Lehigh Valley residents moving into new housing developments soon could find themselves trekking much farther than the curb to retrieve mail.
Jason Zerfass, of Palmer Township, is one of them.
After receiving mail for a week upon moving into the Maple Shade Estates development in July, his mail delivery suddenly stopped. The U.S. Postal Service, under a cost savings plan, told residents it would no longer be delivering to individual homes and wants developer Tuskes Homes to construct cluster mailboxes.
“It is the optimum way for the postal service to balance an expanding delivery network with the reduction of mail volume delivered to each box as some mail types migrate to the Internet,” U.S. Postal Service spokeswoman Karen Mazurkiewicz said.
With cluster boxes, mailboxes for individual addresses are grouped together at a central neighborhood location.
But, the development, bordering Palmer and Bethlehem Townships, has 12 homes built already and expects a total of 78 structures completed by 2016. Residents in opposition — as well as builder Mike Tuskes — say there’s no room to build cluster mailboxes unless a property owner wants to give up a chunk of his or her own land.
“Not only is this frustrating for us as homeowners, but it is time-consuming and frustrating for the workers at the post office,” Zerfass said. “How is this saving the post office time when they have to perform this process for everyone in the neighborhood?”
Zerfass said he now visits the Palmer Township post office two to three times a week and rushes to get there before closing at 5:30 p.m. Wait times can last up to 25 minutes for postal workers to retrieve the mail, he said.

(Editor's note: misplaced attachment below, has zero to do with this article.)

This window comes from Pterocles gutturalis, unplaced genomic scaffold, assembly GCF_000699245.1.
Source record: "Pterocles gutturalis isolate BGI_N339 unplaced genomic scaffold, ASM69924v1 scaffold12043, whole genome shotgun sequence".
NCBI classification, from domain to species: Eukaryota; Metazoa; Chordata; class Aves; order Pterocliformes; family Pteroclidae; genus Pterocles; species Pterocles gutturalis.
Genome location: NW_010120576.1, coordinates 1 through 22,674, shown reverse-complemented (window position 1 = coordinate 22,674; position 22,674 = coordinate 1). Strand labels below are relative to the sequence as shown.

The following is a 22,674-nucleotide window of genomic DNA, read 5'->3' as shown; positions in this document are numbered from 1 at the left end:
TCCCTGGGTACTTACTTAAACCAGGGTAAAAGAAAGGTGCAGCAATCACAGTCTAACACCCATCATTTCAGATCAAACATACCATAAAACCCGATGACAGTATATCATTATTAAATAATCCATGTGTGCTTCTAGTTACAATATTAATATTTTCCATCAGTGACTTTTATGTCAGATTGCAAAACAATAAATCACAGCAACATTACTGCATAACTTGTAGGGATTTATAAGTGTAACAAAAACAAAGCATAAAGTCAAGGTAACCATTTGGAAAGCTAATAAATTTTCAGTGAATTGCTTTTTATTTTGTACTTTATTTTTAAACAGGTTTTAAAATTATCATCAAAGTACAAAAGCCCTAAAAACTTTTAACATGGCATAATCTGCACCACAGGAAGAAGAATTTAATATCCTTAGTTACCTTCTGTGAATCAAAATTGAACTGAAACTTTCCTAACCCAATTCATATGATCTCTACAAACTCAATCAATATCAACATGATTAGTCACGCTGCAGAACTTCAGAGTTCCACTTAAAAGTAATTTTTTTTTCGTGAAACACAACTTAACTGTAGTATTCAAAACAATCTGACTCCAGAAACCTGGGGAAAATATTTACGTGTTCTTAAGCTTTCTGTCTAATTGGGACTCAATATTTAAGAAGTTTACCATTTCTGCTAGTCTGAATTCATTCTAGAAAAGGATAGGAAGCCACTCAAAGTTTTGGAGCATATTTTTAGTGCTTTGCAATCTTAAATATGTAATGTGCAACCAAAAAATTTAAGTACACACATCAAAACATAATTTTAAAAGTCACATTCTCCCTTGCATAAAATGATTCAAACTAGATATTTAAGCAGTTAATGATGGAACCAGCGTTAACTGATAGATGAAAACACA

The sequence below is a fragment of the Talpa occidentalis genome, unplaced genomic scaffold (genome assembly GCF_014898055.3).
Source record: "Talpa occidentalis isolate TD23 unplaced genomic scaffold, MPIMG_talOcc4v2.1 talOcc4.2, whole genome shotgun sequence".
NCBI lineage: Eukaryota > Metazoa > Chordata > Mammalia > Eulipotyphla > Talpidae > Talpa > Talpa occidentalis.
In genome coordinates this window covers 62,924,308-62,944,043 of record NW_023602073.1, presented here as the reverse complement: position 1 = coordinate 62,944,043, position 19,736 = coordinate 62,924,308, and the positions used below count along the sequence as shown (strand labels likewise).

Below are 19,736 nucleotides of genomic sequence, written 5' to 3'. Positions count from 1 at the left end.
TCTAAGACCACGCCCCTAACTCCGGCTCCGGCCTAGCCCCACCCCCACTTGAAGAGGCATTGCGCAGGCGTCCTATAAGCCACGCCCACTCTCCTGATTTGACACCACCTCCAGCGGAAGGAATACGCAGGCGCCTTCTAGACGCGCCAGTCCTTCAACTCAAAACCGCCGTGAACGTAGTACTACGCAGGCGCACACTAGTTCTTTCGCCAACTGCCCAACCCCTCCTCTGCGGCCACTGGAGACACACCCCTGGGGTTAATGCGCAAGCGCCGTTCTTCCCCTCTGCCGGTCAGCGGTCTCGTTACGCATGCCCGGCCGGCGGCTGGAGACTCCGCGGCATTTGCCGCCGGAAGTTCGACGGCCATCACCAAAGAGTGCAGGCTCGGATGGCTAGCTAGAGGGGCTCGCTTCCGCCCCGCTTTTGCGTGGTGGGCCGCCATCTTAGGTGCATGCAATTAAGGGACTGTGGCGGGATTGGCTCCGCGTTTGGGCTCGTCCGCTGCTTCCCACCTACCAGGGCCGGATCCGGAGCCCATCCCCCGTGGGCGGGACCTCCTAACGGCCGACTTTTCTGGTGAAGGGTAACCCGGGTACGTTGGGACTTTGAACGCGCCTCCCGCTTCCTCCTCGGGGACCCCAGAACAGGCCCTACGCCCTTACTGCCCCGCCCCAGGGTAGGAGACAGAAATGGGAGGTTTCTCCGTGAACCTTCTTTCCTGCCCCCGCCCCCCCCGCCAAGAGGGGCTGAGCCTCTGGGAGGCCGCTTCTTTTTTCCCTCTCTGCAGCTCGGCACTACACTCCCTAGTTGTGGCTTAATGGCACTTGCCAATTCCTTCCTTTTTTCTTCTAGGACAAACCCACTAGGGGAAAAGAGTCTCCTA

“Each time I ask for my mail I can feel the dissent from the postal workers because it takes time out of their day to sort through and find my mail,” he said.
“I’ve seen cluster mailboxes for townhomes, but this will never work for single-family homes,” said Palmer Township resident Rick Solofsky.
John DeRemer, of Bethlehem Township, and Matt Sennecca, of Palmer Township, both said they wanted more communication by the postal service about the issue.
“They really don’t explain anything. It just stopped,” Sennecca said.
The financially-struggling postal service sees savings in centralized mail delivery.
Door-to-door delivery costs about $353 per address annually while curbside delivery costs $224; cluster boxes cost $160 per address, Mazurkiewicz said.
Mazurkiewicz said a former process had allowed developers the opportunity to choose between curbside or cluster box delivery, but that ended in April 2013. Now, the postal service makes the decision depending on which type would be the most efficient and appropriate for the areas being served.
She did not have specific figures of how many new developments statewide or nationally are changing to cluster box delivery.
The postal service met with Tuskes in June to discuss the cluster mailbox concept. Mike Tuskes said he left the meeting thinking it was agreed curbside service would be the best option for Maple Shade. Supervisors in both municipalities never required him to gain curbside approval from the postal service, he said.
“As a developer, we would simply assume that a single-family home project would be serviced with curbside delivery like every other community we have built in the Lehigh Valley over the last 40 years,” Tuskes said.
The postal service is willing to work with Tuskes on the model of the cluster boxes, security options and size, Mazurkiewicz said.
Residents are trying to gain the backing of state Sen. Lisa Boscola, D-Northampton/Lehigh/Monroe, and U.S. Rep. Matt Cartwright, D-17th District. Both say they are willing to help.
“We are aware of the situation at Maple Shade Estates and the congressman (Cartwright) is against cluster box delivery service because of its disadvantages to the elderly and the disabled,” said Shane Seaver, a Cartwright spokesman.
Residents also fear delays in getting their packages with the holidays looming.
Zerfass claims he has received mail postmarked from a couple of weeks earlier. A box of party supplies for his son’s graduation went missing until after the party, he said.
“These are the type of issues we are dealing with,” he said.